But let me return to the “giving thanks” part of this season, for a minute. There is so much to appreciate, after all. The sunlight lies gently on the tiny leaves of our lignum vitae tree with its heart-shaped orange fruits hanging like clusters of earrings. When I was hanging the washing out a short while ago, a Jamaican Oriole came down to sit on a branch of the mango tree and sang me a soft, conversational song. (Yes, people probably think I’m crazy talking to the birds – but they talk to me). Our dog lies down in her favorite spot on the front lawn every afternoon, sniffing the air, gazing round quietly (with the occasional bark if someone passes by). The “Christmas breeze” stirs, unobtrusive. The sky is a faded blue, decorated with harmless, fluffy clouds. The light ripens softly as the day declines into a pink sunset. The air is calm. The doves coo softly.

Zenaida Doves pottering around in our yard. They are always in twos...

Zenaida Doves pottering around in our yard. They are always in twos…

And there are people – especially my family (present, absent and passed on) – and the Jamaican people, in all their confusion and craziness. What more could I really want?

Evening time at home.

Evening time at home.

But why do I feel as if Christmas is some huge hurdle to climb over? I think it’s just about getting old. The memories begin to crowd the room, breathing in all the oxygen. It’s almost claustrophobic. I just need to accept that it is what it is.

Any tips for surviving Christmas would be welcome. And roll on, 2014!

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16 Comments

  1. Reblogged this on It Is What It Is and commented:
    My gosh!!! This post is so descriptive I can feel every detail that you’ve described! Reminds me of Puerto Rico, where I come from. Would love to try that hibiscus drink!
    Back to your main thought …. I never feel ready for Xmas either!!
    It arrives so fast and it’s done even faster!! It’s bittersweet …. I look forward to it but I can’t wait to get over it.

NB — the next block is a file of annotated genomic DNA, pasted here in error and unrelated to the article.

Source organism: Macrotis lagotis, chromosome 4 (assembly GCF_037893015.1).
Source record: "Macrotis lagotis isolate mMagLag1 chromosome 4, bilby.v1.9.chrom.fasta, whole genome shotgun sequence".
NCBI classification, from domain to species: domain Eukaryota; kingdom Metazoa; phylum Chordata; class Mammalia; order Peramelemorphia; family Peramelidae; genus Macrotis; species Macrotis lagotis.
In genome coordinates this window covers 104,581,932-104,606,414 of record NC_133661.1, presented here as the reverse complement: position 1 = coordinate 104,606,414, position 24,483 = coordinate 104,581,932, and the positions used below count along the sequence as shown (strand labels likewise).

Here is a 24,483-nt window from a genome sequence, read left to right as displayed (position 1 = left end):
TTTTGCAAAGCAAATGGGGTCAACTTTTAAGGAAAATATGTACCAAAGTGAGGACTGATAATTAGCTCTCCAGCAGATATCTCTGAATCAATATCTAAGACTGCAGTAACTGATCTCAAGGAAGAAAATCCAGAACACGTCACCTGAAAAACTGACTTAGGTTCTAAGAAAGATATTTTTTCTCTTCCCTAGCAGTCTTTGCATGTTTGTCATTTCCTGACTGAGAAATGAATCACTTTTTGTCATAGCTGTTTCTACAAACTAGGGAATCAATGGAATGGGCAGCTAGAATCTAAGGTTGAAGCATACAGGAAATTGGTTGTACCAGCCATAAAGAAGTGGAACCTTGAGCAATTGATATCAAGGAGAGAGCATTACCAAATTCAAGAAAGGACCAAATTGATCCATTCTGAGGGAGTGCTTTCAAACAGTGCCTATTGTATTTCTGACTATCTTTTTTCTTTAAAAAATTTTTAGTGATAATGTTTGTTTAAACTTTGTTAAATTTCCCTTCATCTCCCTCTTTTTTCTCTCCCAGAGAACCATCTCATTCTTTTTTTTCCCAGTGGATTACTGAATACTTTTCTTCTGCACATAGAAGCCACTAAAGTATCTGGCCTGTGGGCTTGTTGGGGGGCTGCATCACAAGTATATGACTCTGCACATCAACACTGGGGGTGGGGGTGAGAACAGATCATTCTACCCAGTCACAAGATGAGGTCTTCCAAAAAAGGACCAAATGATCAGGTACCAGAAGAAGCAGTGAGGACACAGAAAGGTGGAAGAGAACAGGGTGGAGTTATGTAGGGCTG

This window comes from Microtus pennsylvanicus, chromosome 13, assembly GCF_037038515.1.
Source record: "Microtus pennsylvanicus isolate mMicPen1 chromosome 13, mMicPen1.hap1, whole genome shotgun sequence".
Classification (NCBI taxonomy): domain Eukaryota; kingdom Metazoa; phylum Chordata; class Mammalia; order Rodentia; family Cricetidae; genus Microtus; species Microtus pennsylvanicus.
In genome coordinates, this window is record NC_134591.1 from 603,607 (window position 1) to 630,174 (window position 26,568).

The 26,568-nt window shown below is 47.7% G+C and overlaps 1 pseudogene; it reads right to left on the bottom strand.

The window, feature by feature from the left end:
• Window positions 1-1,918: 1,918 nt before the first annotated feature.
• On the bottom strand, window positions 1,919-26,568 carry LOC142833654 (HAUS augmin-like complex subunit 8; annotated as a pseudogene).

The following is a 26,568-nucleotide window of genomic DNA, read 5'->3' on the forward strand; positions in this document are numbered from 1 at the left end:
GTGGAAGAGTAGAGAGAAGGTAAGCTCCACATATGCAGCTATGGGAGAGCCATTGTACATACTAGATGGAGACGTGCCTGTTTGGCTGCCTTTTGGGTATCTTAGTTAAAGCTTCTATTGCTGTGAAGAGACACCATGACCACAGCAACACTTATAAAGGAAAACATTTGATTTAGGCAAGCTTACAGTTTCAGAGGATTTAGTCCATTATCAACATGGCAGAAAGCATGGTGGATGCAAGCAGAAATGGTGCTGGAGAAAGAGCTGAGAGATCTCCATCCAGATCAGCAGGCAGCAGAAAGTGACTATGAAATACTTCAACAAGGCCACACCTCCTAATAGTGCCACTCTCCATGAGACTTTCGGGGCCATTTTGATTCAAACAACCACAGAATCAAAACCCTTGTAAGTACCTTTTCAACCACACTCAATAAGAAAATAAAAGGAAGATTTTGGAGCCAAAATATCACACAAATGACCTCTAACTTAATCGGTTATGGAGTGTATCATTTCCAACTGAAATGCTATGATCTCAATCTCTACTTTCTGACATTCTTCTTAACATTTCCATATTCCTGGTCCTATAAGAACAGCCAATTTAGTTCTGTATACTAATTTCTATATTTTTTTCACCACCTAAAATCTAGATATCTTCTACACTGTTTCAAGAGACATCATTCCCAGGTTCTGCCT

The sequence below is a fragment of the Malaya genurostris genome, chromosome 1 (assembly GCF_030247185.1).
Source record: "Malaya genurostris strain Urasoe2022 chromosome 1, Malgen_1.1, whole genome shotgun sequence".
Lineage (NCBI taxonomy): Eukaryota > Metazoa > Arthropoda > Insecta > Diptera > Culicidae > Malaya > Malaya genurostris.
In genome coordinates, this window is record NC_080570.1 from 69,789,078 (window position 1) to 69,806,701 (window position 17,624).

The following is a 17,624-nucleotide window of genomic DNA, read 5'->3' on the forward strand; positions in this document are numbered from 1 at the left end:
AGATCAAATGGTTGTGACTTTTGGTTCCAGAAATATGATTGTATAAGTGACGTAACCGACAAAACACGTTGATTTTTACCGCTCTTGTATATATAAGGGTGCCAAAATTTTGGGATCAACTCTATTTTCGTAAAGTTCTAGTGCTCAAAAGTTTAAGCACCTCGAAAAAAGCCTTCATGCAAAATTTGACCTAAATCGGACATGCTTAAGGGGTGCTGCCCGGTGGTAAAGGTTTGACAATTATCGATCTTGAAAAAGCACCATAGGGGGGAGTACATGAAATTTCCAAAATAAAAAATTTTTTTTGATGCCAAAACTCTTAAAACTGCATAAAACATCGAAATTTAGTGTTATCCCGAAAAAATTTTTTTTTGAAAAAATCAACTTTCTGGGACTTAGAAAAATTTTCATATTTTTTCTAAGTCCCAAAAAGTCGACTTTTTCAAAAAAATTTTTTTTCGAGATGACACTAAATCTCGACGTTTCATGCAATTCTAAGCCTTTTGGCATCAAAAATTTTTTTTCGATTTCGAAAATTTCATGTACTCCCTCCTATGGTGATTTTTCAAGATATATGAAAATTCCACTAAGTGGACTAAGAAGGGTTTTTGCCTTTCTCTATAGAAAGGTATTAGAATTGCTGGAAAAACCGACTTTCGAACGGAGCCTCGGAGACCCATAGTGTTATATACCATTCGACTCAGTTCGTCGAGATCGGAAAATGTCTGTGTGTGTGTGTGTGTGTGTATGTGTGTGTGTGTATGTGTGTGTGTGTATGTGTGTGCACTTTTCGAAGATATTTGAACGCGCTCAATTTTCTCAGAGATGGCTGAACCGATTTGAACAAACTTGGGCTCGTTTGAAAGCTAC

Wonderful post. Thx for sharing!!

    • Thanks SO much! I really appreciate the reblog! I am glad you enjoyed my post – just a few personal thoughts, really. I do feel relieved when it Christmas is past, I must say! Thank you so much for your comments. Do they have sorrel (hibiscus) in Puerto Rico I wonder? It grows wild here.

  2. As a child I remember attending the Grand Market stall in downtown Kingston, I miss that. Whenever, I tell my son about my early experience of the island holiday spirit he looks at me if I am crazy. This article just reminded me of how sane I am. LOL

  3. Reading your post makes me think of how much our backgrounds shape our lives. I am Jamaican, born and bred, and only dutifully drink a bit of sorrel at Christmas. It’s not my favourite thing. But I love good Christmas cake and down copious amounts of it each Christmas. As a mostly Christian country, our religious traditions are important to many of us. Please don’t judge us harshly for honest biblical beliefs and traditions–as long as they don’t hurt and discriminate against others. Merry Christmas/Happy Holidays to you and yours.

    • Donna, I was also brought up with a “religious” Christmas, Midnight Mass etc – so I am not judging anyone. I didn’t mean it to sound that way! That side of Christmas is just not for me, and has not been for a long time! But I guess Christmas has lost a lot of its appeal for me. I miss my family (especially my parents, who passed on a few years ago) and our son who lives overseas. I even miss the cold weather! I think it is part of getting older though – Christmas consists mainly of memories, for me.